What the Bible Says About the Trinity Part 1

by John Lowe
(Laurens SC, USA)

Title: What the Bible Says About the Trinity Part 1


Series: What the Bible Says About....

Text: For there are three that bear witness in heaven: the Father, the Word, and the Holy Spirit; and these three are one (1 John 5:7)

Scripture Reading: 1 John 5:7

The doctrine of the Trinity is a distinctive mark of Christianity. Though there are “triads” (a set of 3) of divinities in many of the world’s religions and philosophies, none of these carries any similarities to the Christian teaching concerning the Trinity.

It must be understood, however, that it is not possible to “prove” the Trinity from the standpoint of human reason. The Trinitarian nature of God comes to humans by divine revelation.
It is interwoven throughout the Old and New Testaments.

Therefore, the Bible presents God as a rational Spirit being who is unlimited in His characteristics of love, holiness, wisdom, peace, majesty, justice, truth, and goodness. It also presents Him as one who exists outwardly in three persons yet is still one in substance and in purpose.

Our text for today is 1 John 5:7, “For there are three that bear witness in heaven: the Father, the Word, and the Holy Spirit; and these three are one.”

It is very simple to state the two main points of our lesson:
First, there is one God.

Second, the one God exists as three persons.
Let’s begin by examining the Christian belief that: There is one God.

In the Old Testament God is revealed in the Shema. The “Shema” is the recital of Deuteronomy 6:4-5. Every service in every Jewish synagogue was opened by the people reciting these two verses. This is what they would say publicly, “Hear, O Israel: The LORD our God is one LORD: And thou shalt love the LORD thy God with all thine heart, and with all thy soul, and with all thy might.”

God was also revealed in the Ten Commandments. The very first commandment is, “Thou shalt have no other gods before me” (Exod. 20:3).

The prophets of the Old Testament also revealed God. He is revealed in every one of the prophetic books. For example, the prophet Isaiah wrote, “I am the Lord, and there is no other; There is no God besides Me. I will gird you, though you have not known Me, That they may know from the rising of the sun to its setting that there is none besides Me. I am the Lord, and there is no other.” (Is. 45:5-6)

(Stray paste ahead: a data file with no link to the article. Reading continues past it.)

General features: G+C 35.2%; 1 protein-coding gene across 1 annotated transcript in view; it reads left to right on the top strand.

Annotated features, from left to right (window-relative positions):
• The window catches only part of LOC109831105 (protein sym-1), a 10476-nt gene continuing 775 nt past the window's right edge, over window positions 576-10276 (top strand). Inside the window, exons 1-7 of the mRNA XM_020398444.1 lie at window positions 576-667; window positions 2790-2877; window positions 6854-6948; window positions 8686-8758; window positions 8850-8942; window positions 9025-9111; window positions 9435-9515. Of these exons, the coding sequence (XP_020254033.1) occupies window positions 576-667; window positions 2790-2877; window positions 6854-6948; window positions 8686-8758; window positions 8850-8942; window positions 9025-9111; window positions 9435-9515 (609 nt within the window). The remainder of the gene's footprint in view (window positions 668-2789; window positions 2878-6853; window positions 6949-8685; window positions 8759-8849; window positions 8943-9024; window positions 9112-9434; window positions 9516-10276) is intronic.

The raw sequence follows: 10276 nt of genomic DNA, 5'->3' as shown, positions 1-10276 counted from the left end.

In the New Testament God is revealed in the words of Jesus. In John chapter 10 Jesus said, “I and My Father are one” (Jn.10:30). It can’t be made any more understandable than that; they are one in their fundamental nature, and they are equal in power and glory.

James wrote in his epistle, “You believe that there is one God. You do well. Even the demons believe—and tremble!” (James 2:19). It’s not enough to just believe that God exists, for that doesn’t even distinguish a person from Satan’s demons: but we must give ourselves to God as the Gospel directs, and love Him, and delight ourselves in Him, and serve Him, which the demons will not do, and cannot do.

When Paul wrote his first letter to the believers in the Corinthian church he said, “Therefore concerning the eating of things offered to idols, we know that an idol is nothing in the world and that there is no other God but one. For even if there are so-called gods, whether in heaven or on earth (as there are many gods and many lords), yet for us there is one God, the Father, of whom are all things, and we for Him; and one Lord Jesus Christ, through whom are all things, and through whom we live” (1 Cor. 8:4-6). He is described as the Father “of whom are all things.”

We Christians are better informed than other religions because we know that there is only one God, the source of life, the author of all things, the maker, preserver and governor of the whole world. And in Acts, He is described as the one in whom “we live, and move, and have our being” (Acts 17:28).